Shawn Chambliss, lead singer of the new band The DLX, sings at the band’s first live performance last night at the Historic Hattiesburg American Building. Opening for The DLX were bands Dream Cult and Devil Music Co. -Kara Davidson
Well over 100 show-goers pressed themselves together against the historic Hattiesburg American building’s stage in expectation of the oncoming musical frenzy.
Sundown marked the event’s beginning, and by the end, the acts had delivered the very nuances the crowd had come to devour. No one, it seemed, left disappointed that night.
The historic Hattiesburg American building on Main Street saw a successful evening of musical performances Saturday, with a turnout of more than 120 confirmed patrons.
The lineup consisted of Dream Cult from Jackson, The Devil Music Co. of Hattiesburg, and The DLX, also based in Hattiesburg. Lasting roughly from 7 to 10 p.m., the all-ages event received guests from across the state, even from towns such as Oxford and Starkville.
The building itself is formerly home to The Hattiesburg American newspaper and has been repurposed for recreational use.
The show kicked off with Dream Cult, who provided a unique ‘90s-influenced alternative rock sound that conditioned the audience for the subsequent performances. Hayden Boyd, the band’s singer and guitar player, is a former member of the highly acclaimed Mississippi pop-punk group At Cliff’s End, which disbanded in 2010 after a six-year stint of underground success.
Even though there were some slight audio issues at the act’s start, the crowd was receptive throughout the band’s time on stage.
The Devil Music Co. was second to perform and divulged a varied genre spread, even making a brief shift into melodic speed punk. Front man Marshall McKellar currently manages the historic Hattiesburg American building and was satisfied with the night’s head count, saying he had “hoped for the best.”
Crowd reactions to The Devil Music Co. were highly enthusiastic. However, the evening’s musical wave reached its crest at the final act.
Donning blue spandex masks during their first song, The DLX stormed the event with an onslaught of pop-rock that the audience swallowed like candy. The applause after each number was powerful, as though every guest had arrived solely to experience the 30 short minutes of The DLX’s first live performance.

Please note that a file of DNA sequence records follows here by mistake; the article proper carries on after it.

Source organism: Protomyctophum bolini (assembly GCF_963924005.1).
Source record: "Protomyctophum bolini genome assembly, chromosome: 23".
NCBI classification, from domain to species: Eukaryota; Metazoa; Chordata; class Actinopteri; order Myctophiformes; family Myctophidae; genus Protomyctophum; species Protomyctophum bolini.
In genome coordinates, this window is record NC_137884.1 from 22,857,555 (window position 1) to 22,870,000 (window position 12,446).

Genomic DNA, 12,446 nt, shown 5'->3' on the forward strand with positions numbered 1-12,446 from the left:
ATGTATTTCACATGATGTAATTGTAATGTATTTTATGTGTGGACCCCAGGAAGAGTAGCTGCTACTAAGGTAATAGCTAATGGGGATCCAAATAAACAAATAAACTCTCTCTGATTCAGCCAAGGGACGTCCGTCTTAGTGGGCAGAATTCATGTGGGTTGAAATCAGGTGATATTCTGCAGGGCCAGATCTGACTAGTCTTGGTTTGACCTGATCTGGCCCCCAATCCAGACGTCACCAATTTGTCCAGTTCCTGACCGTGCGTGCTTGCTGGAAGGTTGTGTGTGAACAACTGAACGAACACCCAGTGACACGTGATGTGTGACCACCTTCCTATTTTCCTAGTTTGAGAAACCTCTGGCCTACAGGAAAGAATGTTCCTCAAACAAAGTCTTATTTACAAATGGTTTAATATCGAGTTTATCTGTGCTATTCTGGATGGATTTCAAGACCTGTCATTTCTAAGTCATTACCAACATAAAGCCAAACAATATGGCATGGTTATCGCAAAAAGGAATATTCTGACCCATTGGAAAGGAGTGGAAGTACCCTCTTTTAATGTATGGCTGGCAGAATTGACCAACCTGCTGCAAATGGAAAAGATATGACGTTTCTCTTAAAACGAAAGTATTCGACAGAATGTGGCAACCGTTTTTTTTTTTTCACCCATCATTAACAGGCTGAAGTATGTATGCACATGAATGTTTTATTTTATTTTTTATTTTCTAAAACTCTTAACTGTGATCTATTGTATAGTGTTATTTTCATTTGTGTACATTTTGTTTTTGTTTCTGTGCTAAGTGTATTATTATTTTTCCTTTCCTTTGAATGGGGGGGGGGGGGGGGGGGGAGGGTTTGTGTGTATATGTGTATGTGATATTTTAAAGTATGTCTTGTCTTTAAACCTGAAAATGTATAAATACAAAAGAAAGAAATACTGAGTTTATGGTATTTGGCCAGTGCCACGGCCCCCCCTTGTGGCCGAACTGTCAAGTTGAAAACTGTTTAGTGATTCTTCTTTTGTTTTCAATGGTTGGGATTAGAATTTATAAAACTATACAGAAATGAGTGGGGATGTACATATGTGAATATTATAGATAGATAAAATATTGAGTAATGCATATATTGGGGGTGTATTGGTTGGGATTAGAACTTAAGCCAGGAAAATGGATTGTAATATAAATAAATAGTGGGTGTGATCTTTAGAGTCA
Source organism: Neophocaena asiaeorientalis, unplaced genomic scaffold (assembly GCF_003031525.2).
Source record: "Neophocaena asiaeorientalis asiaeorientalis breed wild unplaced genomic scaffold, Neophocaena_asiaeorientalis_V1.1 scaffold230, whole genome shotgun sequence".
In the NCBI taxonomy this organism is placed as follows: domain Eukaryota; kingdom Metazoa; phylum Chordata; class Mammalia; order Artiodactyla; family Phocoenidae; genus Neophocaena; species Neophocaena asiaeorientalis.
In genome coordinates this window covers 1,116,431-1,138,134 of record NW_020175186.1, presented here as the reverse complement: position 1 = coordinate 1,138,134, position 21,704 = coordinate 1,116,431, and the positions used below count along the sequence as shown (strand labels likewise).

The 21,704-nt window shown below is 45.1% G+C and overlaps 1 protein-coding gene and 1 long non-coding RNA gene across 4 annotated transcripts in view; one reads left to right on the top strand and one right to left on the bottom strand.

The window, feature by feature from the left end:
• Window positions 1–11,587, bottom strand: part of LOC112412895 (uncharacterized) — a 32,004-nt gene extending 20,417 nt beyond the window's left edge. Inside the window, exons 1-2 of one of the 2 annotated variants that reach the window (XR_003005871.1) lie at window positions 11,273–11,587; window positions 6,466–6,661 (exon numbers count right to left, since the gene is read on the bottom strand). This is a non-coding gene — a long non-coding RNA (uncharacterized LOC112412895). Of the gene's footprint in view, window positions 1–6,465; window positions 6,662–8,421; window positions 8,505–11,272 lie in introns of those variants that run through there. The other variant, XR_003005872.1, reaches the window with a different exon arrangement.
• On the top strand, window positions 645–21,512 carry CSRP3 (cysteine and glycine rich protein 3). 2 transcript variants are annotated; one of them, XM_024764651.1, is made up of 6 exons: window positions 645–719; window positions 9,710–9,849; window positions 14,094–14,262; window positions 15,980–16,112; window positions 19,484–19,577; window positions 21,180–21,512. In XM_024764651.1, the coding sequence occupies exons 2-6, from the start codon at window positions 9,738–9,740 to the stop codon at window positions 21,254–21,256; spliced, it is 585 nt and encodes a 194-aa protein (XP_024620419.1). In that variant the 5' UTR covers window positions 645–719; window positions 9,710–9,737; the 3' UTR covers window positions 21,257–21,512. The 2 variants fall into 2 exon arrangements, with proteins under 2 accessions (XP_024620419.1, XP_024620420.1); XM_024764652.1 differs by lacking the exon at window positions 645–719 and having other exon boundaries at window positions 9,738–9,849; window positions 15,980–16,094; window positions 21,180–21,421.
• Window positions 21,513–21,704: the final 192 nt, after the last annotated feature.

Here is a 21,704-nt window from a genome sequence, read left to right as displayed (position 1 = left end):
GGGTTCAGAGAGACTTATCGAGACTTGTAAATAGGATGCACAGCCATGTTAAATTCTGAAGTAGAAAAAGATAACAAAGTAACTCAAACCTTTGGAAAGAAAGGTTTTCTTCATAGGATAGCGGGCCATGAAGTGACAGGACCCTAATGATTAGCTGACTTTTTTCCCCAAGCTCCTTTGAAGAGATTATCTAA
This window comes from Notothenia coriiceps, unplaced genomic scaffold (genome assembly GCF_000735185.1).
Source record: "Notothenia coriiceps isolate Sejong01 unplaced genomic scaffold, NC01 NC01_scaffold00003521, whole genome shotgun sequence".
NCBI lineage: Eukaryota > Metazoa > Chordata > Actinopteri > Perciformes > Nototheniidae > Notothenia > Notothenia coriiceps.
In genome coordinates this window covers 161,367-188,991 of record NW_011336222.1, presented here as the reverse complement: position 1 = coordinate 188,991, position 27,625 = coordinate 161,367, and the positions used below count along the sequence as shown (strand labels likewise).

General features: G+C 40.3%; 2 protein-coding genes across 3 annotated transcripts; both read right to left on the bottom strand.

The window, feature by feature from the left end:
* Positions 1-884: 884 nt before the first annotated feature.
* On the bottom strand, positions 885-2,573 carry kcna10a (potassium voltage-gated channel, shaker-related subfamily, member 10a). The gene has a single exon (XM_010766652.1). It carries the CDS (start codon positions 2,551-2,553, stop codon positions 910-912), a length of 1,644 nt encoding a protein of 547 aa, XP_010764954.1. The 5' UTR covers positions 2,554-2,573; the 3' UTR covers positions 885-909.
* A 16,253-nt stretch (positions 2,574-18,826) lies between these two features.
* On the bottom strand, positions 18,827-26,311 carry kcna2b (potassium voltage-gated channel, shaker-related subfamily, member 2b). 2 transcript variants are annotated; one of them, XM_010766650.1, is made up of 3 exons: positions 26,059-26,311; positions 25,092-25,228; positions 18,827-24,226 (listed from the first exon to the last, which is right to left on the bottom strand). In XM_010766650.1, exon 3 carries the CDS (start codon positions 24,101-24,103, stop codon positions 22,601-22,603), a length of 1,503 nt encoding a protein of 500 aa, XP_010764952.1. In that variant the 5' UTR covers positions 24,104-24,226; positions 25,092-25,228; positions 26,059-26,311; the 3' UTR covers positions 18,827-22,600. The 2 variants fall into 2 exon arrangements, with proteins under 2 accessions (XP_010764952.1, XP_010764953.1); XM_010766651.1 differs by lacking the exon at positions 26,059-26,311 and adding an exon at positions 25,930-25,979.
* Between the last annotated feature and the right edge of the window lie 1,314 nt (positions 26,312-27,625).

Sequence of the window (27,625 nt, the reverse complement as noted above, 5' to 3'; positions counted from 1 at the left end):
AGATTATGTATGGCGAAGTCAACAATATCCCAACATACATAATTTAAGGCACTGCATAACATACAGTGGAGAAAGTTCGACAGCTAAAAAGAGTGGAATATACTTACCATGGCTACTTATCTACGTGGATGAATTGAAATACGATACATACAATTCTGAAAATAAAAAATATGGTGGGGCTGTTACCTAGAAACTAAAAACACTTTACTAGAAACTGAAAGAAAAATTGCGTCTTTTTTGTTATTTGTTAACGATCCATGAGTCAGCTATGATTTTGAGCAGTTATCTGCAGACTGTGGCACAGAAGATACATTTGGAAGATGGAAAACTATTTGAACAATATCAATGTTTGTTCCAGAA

The band answered the fanfare with song after song, employing even a ukulele in their signature “off-the-wall pop” style.
Singer Shawn Chambliss, a graduate of The University of Southern Mississippi, said The DLX got its start about a year ago when he met current band member and music producer Mark Wheat.
“He was doing production, and I was doing music,” Chambliss said. “I showed him some of my music, and he was like, ‘I want to get involved in this.’ It just kind of fell together.”
While developing The DLX’s musical style, Chambliss sought to create music that could make him dance.
“I love to dance,” Chambliss said. “I wanted to move. And that stemmed into deeper things, and there are other reasons why we write songs about certain topics.” He noted that he writes about things that he and the other band members have personally experienced as opposed to typical pop subject matter, such as “parties, alcohol and girls.”
Members of the band have also founded an up-and-coming production company. Chambliss said it is intentional that he and the other members have both a band and a production company under one roof.
“People want to hear not just music, but good sound,” Chambliss said. “When I go to a show, I love listening to bands, but I also want to experience it.”
While sparing details, Chambliss mentioned further visual surprises at future performances.
The DLX’s first single, “Let Go,” released on Spotify Feb. 11. The single can also be found on the band’s YouTube page and website.
Although dates have yet to appear, fans can keep track of future shows and the band’s progress through its Facebook page.